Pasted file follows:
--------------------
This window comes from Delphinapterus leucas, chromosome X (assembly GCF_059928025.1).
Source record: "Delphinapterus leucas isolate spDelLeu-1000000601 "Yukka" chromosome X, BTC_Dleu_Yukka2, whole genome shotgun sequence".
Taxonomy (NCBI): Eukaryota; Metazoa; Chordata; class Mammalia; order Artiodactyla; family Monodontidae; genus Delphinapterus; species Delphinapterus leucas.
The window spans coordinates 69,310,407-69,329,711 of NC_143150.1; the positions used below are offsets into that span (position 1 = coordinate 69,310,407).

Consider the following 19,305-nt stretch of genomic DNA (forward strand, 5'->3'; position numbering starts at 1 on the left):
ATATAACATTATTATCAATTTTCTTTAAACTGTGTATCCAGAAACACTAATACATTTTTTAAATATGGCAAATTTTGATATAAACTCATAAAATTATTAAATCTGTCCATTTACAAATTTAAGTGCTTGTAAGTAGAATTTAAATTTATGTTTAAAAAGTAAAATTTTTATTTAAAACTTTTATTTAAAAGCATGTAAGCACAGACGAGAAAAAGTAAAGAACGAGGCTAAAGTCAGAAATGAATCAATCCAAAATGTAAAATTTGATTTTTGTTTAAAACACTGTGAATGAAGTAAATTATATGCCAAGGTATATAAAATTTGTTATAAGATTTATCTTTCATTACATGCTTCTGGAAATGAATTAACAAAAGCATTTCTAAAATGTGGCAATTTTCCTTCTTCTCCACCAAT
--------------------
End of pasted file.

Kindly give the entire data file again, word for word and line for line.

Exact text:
This window comes from Delphinapterus leucas, chromosome X (assembly GCF_059928025.1).
Source record: "Delphinapterus leucas isolate spDelLeu-1000000601 "Yukka" chromosome X, BTC_Dleu_Yukka2, whole genome shotgun sequence".
Taxonomy (NCBI): Eukaryota; Metazoa; Chordata; class Mammalia; order Artiodactyla; family Monodontidae; genus Delphinapterus; species Delphinapterus leucas.
The window spans coordinates 69,310,407-69,329,711 of NC_143150.1; the positions used below are offsets into that span (position 1 = coordinate 69,310,407).

Consider the following 19,305-nt stretch of genomic DNA (forward strand, 5'->3'; position numbering starts at 1 on the left):
ATATAACATTATTATCAATTTTCTTTAAACTGTGTATCCAGAAACACTAATACATTTTTTAAATATGGCAAATTTTGATATAAACTCATAAAATTATTAAATCTGTCCATTTACAAATTTAAGTGCTTGTAAGTAGAATTTAAATTTATGTTTAAAAAGTAAAATTTTTATTTAAAACTTTTATTTAAAAGCATGTAAGCACAGACGAGAAAAAGTAAAGAACGAGGCTAAAGTCAGAAATGAATCAATCCAAAATGTAAAATTTGATTTTTGTTTAAAACACTGTGAATGAAGTAAATTATATGCCAAGGTATATAAAATTTGTTATAAGATTTATCTTTCATTACATGCTTCTGGAAATGAATTAACAAAAGCATTTCTAAAATGTGGCAATTTTCCTTCTTCTCCACCAAT